• Did I mention that the whip feels really good? The whip feels really good. The sound effect and animation are really satisfying.
      • Circle of the Moon has some rough quirks that keep it from being a 10 out of 10, though. DSS cards, for instance, are locked behind random drops by enemies, some with absurdly low drop rates. If you just play through the game normally, without consulting a guide on specific drops or farming cards, there's a decent chance you'll pick up <50% of the cards before you finish the game. I get that you don't want to give the keys of the kingdom to the player right away, but why on earth would you build an awesome, fun game mechanic, and then set it up so players won't see most of it without extremely un-fun farming and grinding? Thankfully a "Magician" mode that gives you access to all of them straight away opens up after you finish the game once, but not everyone will make it that far or want to go back for a second playthrough.
      • The difficulty is also allllll over the place. As a teen I got stuck forever at the twin-headed dragons, and going back as an adult ... yeah, I got stuck again. I had to look up strategies, go hunt down a specific sub-weapon (the cross, which is very overpowered in this game), grind a few more levels, and steal away to an alcove of the battle arena to a specific spot where the dragons can't touch you to abuse the DSS healing power. The dragons are the most egregious example but they're far from the only one; there are several points where the game switches from hard-but-fair to ha-ha-eat-shit-stupid. It seems like the designers fully expected the players to use and abuse DSS, especially the healing abilities, because there's no way someone played through this and thought "yeah that's a smooth difficulty curve."
      • Special shout out to the optional battle arena. Yes, it's optional, but the difficulty of this 17 room gauntlet is truly hilarious. I was only able to beat it - near the end of the game, at a high level, with the best equipment available - by abusing save states and playing the last half of it in slow motion (the wonders of emulation). And it still took me over an hour!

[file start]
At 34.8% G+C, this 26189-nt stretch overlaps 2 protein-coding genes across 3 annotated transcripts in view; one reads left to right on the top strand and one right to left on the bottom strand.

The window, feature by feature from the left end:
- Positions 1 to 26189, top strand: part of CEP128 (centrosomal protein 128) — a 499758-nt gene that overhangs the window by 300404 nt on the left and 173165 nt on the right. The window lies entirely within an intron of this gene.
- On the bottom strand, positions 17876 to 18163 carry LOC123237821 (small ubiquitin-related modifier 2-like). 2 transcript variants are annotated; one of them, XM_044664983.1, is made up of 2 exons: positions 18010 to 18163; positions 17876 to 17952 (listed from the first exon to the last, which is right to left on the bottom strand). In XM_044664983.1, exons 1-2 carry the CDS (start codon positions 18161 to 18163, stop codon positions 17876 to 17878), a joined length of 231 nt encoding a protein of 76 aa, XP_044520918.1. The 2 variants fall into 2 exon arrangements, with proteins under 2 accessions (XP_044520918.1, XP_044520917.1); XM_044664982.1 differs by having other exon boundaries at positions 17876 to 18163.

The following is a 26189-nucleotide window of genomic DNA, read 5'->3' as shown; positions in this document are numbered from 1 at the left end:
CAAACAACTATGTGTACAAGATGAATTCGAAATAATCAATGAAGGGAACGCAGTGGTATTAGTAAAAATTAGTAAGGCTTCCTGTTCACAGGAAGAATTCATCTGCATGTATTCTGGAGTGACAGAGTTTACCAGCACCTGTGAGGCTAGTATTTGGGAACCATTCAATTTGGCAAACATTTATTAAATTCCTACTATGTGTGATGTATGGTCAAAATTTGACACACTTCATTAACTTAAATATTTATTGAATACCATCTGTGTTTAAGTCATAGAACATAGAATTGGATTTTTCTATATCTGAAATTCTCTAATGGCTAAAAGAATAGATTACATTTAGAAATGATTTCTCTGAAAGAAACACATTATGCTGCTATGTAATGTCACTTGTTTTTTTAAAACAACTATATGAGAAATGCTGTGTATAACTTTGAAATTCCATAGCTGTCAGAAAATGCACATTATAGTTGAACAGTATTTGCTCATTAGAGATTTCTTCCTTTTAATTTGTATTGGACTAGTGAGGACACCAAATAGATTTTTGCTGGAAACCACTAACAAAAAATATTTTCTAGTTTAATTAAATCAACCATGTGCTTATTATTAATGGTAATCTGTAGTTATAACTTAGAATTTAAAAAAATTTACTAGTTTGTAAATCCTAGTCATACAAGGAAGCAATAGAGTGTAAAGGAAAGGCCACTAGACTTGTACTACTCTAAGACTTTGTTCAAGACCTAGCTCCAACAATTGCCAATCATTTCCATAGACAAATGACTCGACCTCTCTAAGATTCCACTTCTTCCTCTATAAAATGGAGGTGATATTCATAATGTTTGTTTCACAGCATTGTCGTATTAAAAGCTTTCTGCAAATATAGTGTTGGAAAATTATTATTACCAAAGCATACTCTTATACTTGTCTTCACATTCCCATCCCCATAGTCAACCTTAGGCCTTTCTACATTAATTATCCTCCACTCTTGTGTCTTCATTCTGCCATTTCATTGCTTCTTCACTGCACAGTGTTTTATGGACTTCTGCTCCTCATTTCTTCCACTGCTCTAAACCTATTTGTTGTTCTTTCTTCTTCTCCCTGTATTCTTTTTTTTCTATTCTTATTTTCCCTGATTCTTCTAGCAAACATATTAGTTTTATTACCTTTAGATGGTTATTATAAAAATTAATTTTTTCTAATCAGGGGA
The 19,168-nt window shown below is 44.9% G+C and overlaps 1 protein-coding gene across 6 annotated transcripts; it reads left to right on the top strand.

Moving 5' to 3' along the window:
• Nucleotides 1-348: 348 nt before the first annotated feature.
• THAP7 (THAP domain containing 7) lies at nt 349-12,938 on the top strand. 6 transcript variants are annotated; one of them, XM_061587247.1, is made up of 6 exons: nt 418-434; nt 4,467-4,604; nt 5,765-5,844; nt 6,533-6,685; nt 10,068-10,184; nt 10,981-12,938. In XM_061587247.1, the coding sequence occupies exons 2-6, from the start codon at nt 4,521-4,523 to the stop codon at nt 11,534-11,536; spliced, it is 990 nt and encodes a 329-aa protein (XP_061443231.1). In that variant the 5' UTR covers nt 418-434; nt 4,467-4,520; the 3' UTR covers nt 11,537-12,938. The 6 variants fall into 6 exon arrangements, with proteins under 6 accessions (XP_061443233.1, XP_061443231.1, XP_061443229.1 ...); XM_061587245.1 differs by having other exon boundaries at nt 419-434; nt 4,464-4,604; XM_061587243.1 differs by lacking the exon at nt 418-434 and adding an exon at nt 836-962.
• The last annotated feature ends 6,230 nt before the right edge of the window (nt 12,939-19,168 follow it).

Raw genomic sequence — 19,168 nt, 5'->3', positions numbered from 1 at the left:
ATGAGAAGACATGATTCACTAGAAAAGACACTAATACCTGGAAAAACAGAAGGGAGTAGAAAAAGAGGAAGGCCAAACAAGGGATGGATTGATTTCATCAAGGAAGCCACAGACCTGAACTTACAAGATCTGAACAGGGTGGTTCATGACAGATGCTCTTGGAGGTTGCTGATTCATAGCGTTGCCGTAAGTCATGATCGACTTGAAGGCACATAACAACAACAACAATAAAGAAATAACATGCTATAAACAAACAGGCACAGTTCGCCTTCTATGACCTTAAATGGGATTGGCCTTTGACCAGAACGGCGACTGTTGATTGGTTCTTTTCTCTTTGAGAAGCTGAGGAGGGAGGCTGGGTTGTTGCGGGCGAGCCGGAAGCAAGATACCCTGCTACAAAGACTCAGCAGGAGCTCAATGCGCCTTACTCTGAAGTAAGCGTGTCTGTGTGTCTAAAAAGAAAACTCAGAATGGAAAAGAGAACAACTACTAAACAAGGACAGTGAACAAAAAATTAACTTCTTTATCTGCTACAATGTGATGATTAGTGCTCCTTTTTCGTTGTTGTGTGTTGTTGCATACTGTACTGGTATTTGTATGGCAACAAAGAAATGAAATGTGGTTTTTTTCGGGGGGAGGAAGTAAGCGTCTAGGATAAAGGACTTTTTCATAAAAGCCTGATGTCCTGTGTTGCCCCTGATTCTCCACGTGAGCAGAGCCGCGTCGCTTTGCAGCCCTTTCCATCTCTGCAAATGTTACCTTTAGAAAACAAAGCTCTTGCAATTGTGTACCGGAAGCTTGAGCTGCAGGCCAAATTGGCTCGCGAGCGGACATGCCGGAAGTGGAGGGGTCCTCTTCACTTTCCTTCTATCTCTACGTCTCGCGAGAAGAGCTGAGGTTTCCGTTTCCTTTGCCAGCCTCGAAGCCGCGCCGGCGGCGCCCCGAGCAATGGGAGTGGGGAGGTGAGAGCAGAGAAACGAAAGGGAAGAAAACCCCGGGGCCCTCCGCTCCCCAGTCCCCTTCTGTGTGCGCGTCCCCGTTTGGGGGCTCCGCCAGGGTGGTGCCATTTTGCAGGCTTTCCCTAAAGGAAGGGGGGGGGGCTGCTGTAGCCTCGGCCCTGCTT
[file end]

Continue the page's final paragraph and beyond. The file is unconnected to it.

• There are also some design decisions that are just strange. Your character, Nathan Graves, begins with an excruciatingly slow walk speed and a unwieldy jump that's almost vertical. Within the first 15 minutes of the game you pick up a character upgrade to be able to run - i.e. move at a normal speed - but you have to double tap a direction on the d-pad to activate it. So now you have to spend the next 6-8 hours of your playthrough double-tapping a direction any time you want to move just to move at a normal speed. Why? Very strange.
      • There's also a whole area of block pushing puzzles. They're not too difficult, but is this really what Castlevania needed? 20 minutes of slowly pushing boxes?
      • I've read that Circle of the Moon was made by a different team, with a different director, than the rest of the "Igavanias." You definitely get that sense when playing it, that it's just a bit different, and it really endeared me to the game. It has its issues, but most of those can be smoothed out with modern backlit screens, save states, and online wiki guides. Overall it was a joy to revisit, probably an 8 or 9 out of 10 in my book.
      • I also highly recommend Jeremy Parish's retrospective look at Circle of the Moon

      Castlevania: Harmony of Dissonance

      • Castlevania: Harmony of Dissonance is what you get when you learn mostly the wrong lessons from the feedback the previous game received. I played this one back in the day and but lost interest and never finished it. I now see why.
      • I'll start with the good. The character movement feels better; we finally have a normal run speed and the shoulder buttons can be used for left and right dashes that are very satisfying to use. Together they give this game a much faster pace than Circle of the Moon. The jump is weirdly floaty but you get used to it.
      • The graphics have also seen a big improvement in a technical sense. The sprites are larger and more impressive - especially on bosses - though this is also the beginning of heavily re-using sprites from Symphony of the Night. You'll definitely recognize some old favorites if you played that game.
      • Honestly, though, that's where the improvements end.
      • The art direction has taken a big step back. Konami heard that Circle of the Moon was too dark and now as a result we've got Harmony of Dissonance, a game so insanely bright and chock full of garish psychedelic color choices that not only did it completely remove the moodiness of the first game, it led me, for the first time in my life, to download and install a romhack. Maybe on the original, unlit GBA screen these choices looked good, but on modern displays it feels like Castlevania by way of a Big Top Circus. And then if that wasn't enough the game adds an extra bright outline around your character at all times. Good grief.
      • The music has also taken a humongous step back. Supposedly more of the GBA's processing power was used up by the graphics so the sound had to be deprioritized. But even putting aside the big step down in fidelity most of these compositions - save the main theme and one or two others - are not memorable, hummable, or fun to listen to. They're just ... there. There, with bad sound quality.
      • All of this would be excusable if the gameplay were tremendous, but again we've learned the wrong lessons and gone backwards.
      • DSS has been removed, and there's nothing nearly as interesting to take its place.
      • ...but they decided to leave in block pushing. WHY?!
      • The rocky difficulty of Circle of the Moon is gone, and now the game is far too easy. I beat almost every boss in this game on my first try, which is definitely not true of either of the other two GBA Castlevania games. The fun movement options have a side effect of making the game even easier, since you can quickly dart around the screen dodging things.